The Impact of Climate Change on National Security

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Industry News
The Impact of Climate Change on National Security
By Susan Smith

By now, the world is knowledgeable about climate change, and recognizes that it is something to take serious note of. But governments are beginning to look at climate change from another viewpoint: the perspective that there is evidence to suggest the rate of climate change poses grave implications to national security. In a panel discussion at GEOINT 2008, a gathering of experts comprised of Maj. Gen. Richard L. Engel, U.S. Air Force (Ret.). National Intelligence Council; Kevin W. Billings, U.S. Air Force; Kea Duckenfield, NGA; John A. Kelmelis, Penn State University; Sean C. Tytler, DIA; Allan Falcon of the U.S. Army Environmental Program Office discussed what makes climate change a national security issue and why.

According to experts, climate change puts pressure on human societies and exacerbates the causes of instability in already volatile regions of the world. Climate change causes drought, famine and other climatic events that in turn may trigger greater violence, mass migrations, border disputes or the collapse of entire governments.

An Acknowledged National Security Issue

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Tropical Cyclone Billy continued traveling westward along the coast of Western Australia on December 24, 2008. The Moderate Resolution Imaging Spectroradiometer (MODIS) on NASA’s Terra satellite captured this image the same day, at 11:40 a.m. local time.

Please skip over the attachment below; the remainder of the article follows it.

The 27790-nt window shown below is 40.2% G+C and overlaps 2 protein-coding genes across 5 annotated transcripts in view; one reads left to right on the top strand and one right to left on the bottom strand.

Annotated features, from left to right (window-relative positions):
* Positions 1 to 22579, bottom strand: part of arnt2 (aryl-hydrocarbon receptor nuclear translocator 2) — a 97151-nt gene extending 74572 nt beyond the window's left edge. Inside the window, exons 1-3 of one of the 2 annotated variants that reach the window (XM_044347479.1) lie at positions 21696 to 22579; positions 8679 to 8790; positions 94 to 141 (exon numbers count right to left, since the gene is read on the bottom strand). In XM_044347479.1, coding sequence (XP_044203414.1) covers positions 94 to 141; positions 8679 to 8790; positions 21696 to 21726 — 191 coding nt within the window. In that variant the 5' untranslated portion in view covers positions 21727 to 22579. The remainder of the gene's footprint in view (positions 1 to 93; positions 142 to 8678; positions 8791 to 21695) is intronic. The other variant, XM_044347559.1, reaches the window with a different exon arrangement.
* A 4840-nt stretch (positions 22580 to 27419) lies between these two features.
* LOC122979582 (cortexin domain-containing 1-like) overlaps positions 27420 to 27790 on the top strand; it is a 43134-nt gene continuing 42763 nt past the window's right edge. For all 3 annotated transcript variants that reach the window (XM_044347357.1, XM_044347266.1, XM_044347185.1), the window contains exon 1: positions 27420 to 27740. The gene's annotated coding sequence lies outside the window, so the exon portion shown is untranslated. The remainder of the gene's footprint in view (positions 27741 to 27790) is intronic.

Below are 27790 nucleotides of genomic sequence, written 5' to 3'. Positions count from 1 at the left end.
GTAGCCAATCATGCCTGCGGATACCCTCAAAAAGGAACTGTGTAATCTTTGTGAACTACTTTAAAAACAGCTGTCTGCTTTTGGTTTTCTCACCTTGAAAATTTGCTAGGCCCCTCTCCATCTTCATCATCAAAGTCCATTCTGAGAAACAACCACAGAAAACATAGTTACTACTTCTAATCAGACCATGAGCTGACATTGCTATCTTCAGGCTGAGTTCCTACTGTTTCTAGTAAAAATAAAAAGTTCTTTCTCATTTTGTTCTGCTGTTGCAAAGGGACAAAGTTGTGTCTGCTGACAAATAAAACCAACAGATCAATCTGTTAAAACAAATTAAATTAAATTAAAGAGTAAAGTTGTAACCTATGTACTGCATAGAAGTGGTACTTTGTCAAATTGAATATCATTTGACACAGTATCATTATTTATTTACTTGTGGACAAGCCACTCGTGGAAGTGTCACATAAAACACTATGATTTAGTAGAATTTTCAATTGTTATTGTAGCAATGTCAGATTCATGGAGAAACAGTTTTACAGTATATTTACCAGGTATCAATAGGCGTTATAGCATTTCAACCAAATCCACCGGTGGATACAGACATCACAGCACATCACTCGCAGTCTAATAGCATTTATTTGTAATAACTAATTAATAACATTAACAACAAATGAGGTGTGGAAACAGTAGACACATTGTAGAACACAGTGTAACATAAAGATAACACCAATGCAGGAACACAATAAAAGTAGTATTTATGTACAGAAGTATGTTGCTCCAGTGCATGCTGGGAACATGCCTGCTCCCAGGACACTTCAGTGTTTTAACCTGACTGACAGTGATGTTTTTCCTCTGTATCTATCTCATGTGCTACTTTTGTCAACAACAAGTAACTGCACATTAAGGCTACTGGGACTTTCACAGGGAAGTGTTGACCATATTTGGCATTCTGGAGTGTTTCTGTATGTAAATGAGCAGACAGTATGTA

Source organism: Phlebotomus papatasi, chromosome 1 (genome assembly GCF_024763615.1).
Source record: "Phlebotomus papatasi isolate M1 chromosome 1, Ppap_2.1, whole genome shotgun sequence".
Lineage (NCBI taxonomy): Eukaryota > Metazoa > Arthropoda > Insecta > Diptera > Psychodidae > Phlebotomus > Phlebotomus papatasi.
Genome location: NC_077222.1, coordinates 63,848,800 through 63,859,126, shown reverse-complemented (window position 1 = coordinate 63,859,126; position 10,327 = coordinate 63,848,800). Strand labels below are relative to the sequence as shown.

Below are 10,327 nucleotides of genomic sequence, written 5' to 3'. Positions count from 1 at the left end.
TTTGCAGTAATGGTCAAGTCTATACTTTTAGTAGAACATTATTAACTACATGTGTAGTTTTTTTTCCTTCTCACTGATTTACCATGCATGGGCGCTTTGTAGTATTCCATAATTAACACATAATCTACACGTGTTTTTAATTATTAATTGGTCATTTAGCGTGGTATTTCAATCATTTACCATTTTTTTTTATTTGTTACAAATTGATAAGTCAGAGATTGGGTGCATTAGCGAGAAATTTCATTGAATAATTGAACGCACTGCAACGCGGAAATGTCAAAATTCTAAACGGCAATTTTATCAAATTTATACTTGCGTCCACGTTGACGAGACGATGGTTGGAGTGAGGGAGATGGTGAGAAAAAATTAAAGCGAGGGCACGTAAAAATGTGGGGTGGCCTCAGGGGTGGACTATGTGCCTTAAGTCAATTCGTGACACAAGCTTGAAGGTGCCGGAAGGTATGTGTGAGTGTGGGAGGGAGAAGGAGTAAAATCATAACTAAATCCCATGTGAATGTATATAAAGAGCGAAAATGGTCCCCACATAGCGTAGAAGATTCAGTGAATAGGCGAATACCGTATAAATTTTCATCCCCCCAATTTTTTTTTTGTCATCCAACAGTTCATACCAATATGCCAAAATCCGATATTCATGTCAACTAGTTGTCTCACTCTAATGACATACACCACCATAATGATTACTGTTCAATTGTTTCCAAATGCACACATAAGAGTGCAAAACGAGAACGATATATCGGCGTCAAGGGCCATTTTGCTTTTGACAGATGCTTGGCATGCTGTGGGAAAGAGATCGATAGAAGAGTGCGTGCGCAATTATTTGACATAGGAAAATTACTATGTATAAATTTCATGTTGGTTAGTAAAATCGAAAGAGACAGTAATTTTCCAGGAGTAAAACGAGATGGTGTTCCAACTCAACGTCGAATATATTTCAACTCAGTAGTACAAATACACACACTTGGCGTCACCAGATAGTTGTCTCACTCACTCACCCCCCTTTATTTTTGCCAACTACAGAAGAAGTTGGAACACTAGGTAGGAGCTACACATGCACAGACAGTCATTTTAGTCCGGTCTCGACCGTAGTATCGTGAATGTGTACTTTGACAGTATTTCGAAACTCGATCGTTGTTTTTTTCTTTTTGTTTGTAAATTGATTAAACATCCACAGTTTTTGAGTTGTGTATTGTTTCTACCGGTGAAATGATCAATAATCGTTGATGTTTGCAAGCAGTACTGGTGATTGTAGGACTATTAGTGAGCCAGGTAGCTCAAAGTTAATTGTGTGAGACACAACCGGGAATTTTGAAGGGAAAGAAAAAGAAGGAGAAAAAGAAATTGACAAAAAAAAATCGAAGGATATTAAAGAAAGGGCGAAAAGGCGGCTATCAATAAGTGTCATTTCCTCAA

Anything that degrades U.S. power is considered a national security issue, according to Maj. Gen. Richard L. Engel, U.S. Air Force (Ret.), National Intelligence Council (NIC). Looking forward to the year 2030, Engel said there are three paths to address:
  • Direct water scarcity which can create instability
  • Agricultural degradation, particularly if it forces people to move
  • Extreme weather events that damage invaluable infrastructure. In the developed world, people can be economically consumed by these events.
Engel said that after they finished the analysis they provided a view of what it would look like superficially around the world. There are some areas they would like more research in, and in understanding how climate change may impact these countries.

In the intelligence community, Engel said, there are no scientists that look at climate. “We had to rely on outside science expertise and we used social scientists to understand what that meant to people. We find ourselves frustrated looking at the state of science didn’t see enough geographical details to see how it affects the state’s stability. To summarize a 1 degree temperature in a country the size of China doesn’t give much information as to how that would affect people.”